Already, Biden has achieved a pandemic relief package of historic breadth and taken executive actions to wrestle the country away from the legacy and agitations of President Donald Trump.
The U.S. has pivoted on the environment. The government has created payments that independent analysts say should halve child poverty in a year. It has embraced international alliances Trump shunned. It has elevated the health insurance program Trump and fellow Republicans tried to kill, making the Affordable Care Act more affordable than it ever was under President Barack Obama.
When Trump won the 2016 election, Obama said the day after that he saw something very American in the outcome, as unhappy as he was about the result. “The path that this country has taken has never been a straight line,” Obama said. "We zig and we zag.”
It's Biden's zigzag now. The temperature is lower. The drama is less. And the persona is fundamentally different.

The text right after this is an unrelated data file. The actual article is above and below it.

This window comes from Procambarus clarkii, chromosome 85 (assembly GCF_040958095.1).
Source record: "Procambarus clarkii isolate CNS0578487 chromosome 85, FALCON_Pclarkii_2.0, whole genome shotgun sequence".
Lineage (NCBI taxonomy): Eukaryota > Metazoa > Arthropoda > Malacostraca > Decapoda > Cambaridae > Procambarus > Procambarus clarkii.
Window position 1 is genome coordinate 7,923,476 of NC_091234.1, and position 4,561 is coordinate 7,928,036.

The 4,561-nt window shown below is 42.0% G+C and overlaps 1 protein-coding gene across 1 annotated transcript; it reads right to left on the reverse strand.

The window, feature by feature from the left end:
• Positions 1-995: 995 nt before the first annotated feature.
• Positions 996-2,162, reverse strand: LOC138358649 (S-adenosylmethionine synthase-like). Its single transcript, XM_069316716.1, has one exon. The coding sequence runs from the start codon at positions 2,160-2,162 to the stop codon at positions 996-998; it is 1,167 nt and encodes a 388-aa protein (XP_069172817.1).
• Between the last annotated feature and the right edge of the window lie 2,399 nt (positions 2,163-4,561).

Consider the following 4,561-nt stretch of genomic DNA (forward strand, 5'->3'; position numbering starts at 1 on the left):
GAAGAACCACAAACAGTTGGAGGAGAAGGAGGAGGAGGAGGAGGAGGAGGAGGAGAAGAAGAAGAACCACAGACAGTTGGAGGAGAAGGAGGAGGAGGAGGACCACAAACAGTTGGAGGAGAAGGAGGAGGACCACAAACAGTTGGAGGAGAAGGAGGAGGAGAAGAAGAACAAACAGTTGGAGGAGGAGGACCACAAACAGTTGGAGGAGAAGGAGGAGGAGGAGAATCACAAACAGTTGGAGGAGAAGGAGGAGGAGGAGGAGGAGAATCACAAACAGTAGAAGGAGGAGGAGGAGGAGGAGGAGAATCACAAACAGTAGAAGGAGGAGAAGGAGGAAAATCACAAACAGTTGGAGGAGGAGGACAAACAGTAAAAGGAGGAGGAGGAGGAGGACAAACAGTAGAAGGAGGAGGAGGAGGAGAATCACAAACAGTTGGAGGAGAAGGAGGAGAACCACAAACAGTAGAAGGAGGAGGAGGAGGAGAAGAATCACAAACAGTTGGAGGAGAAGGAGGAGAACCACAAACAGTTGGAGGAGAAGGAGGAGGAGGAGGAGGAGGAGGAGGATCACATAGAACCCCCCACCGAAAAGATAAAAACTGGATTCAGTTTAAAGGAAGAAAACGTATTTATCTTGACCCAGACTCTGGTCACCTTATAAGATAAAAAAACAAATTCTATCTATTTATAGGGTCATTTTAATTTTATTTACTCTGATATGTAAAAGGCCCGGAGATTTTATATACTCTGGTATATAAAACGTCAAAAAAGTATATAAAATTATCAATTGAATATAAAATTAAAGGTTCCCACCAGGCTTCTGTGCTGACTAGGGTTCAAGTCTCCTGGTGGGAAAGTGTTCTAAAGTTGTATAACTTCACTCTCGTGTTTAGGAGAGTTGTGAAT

“He ran as the antithesis of Trump — empathetic, decent and experienced, and he is delivering on that promise,” said former Obama adviser David Axelrod.
Biden’s first months in office were, in many ways, a rejection of what came before.
He evoked his bipartisan deal-making track record of 36 years in the Senate as the example he sought to bring back, though there's been little bipartisanship in what he's achieved as president.
Gone are the out-of-control news conferences. Gone are the sudden firings and impulsive policy declarations — both often in the form of a tweet — of the Trump years. Twitter is irrelevant for Biden's presidential musings; he has yet to tweet by his own hand and what appears under his name is White House boilerplate.